A leading National Treasury official has warned industry to prepare for a significant strengthening of South Africa’s carbon tax during the second phase of implementation, which will begin in January 2023, describing the first phase, which came into force on June 1, as “weak”.
South Africa’s headline carbon tax rate has been set at R120/t of carbon dioxide-equivalent (CO2e) emissions. During the first phase, however, several tax-free allowances and offsets have been included, which will result in a materially lower effective tax rate of between R6/t and R48/t.
South Africa's largest emitter, Eskom, is exempt form paying carbon taxes in the first phase. Had it been included its yearly tax liability would have been R11.5-billion and would have placed further upward pressure on tariffs.
Speaking at a seminar in Johannesburg on Tuesday, deputy director-general Ismail Momoniat dismissed the persistent argument that the tax had been introduced to raise revenue, insisting instead that it had been designed primarily to change behaviour.
“The carbon tax is pretty weak . . . but very important symbolically,” he argued, indicating that it was likely to raise less than R3-billion a year during the first phase.
“But we have also made no secret of the fact that this tax will increase in future.”
Many in business remain sceptical, however, with some mining and industrial executives warning that the carbon tax will result in the loss of production and employment.
Business Unity South Africa’s (Busa’s) Jarredine Morris reiterated organised business’ opposition to the tax during her presentation to the seminar, hosted by Webber Wentzel and the Mail & Guardian.
Morris said that, although Busa recognised the potential benefit of sending an appropriate carbon-pricing signal, it remained concerned that the tax could deter both domestic and foreign investment.
Busa also questioned whether the tax would be an effective instrument for changing behaviour in the South African context, owing to the fact that many of the processes that underpinned mining and manufacturing activities could not be changed.
Morris was also concerned that several subordinate regulations had not yet been published, which made it difficult for companies to calculate their tax liabilities.
Busa would also continue to call on government to transition to a solution that integrated the carbon tax with the proposed carbon budget system whereby the tax was applied as a penalty in those instances where emissions exceeded the carbon budget.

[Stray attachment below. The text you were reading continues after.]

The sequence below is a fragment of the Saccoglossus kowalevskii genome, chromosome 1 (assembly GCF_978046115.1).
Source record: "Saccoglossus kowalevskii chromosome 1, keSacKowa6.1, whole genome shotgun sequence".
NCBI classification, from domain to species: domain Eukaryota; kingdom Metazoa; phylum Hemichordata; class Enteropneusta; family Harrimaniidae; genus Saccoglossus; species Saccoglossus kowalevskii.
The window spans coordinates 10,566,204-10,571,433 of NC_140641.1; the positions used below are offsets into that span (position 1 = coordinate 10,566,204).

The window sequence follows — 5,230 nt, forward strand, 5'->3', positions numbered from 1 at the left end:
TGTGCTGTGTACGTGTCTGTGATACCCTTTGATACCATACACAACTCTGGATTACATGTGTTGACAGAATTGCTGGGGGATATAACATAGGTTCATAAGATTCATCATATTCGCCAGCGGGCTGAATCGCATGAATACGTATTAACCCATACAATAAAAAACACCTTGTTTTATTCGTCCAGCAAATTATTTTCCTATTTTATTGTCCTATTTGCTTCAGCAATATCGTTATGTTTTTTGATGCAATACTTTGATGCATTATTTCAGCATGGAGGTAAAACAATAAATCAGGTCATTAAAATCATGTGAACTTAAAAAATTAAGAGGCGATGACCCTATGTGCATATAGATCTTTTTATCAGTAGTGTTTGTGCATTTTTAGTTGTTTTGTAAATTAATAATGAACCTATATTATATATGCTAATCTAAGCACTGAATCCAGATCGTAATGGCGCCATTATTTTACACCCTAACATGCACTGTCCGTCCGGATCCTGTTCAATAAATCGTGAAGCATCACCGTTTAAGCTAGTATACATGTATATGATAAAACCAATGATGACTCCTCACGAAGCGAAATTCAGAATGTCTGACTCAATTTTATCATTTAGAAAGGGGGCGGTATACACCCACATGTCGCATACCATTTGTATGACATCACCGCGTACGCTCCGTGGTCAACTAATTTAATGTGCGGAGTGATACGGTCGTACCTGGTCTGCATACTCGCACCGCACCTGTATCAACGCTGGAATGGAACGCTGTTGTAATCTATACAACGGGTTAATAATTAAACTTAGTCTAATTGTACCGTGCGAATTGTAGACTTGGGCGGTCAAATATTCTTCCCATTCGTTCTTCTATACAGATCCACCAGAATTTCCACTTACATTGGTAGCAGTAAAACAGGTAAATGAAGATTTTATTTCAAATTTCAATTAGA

However, Climate Neutral Group senior carbon adviser Silvana Claassen concurred with Momoniat’s view that the first phase had been crafted to “cushion” industry.
She said that, at R120/t, the rate was low when measured against global benchmarks that set the carbon price at between $40/t and $80/t.
“My advice to South African companies is to use the first phase to reduce your emissions so that you can reduce your tax liability come phase two,” Claassen said, arguing that the tax rate was likely to increase and the allowances decrease from 2023 onwards.
Momoniat rejected the notion that the introduction of tax ran counter to government’s ambitions to attract investment and reignite growth.
“If we are not going to deal with climate change and we are not going to make the necessary adjustments, then we are actually going to be left behind.”
He also reiterated the National Treasury’s rejection of calls for the revenue raised from the tax to be earmarked specifically for programmes that would support climate resilience, adaptation and mitigation.
“It is best for revenue to be centralised, otherwise you might find that we direct too little money towards the objective we want to meet.”
In response, Organisation Undoing Tax Abuse executive head Dr Heinrich Volmink called on the National Treasury to provide yearly reports on how much revenue was being raised from government’s various environmental levies and to juxtapose these against the allocations made for environmental programmes.
“You can still recycle the revenue into the central fiscus, but at least if we see these two figures side-by-side we will be able to see if there is some approximation . . . I would argue that it is our fiscal right to be able to see the correlation between what’s been collected and what's been spent in terms of carbon mitigation.”